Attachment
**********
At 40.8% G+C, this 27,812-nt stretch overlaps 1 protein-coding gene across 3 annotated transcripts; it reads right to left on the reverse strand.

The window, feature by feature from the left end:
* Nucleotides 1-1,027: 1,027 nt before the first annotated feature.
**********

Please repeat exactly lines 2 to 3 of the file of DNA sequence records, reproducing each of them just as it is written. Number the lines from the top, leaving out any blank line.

The window, feature by feature from the left end:
* Nucleotides 1-1,027: 1,027 nt before the first annotated feature.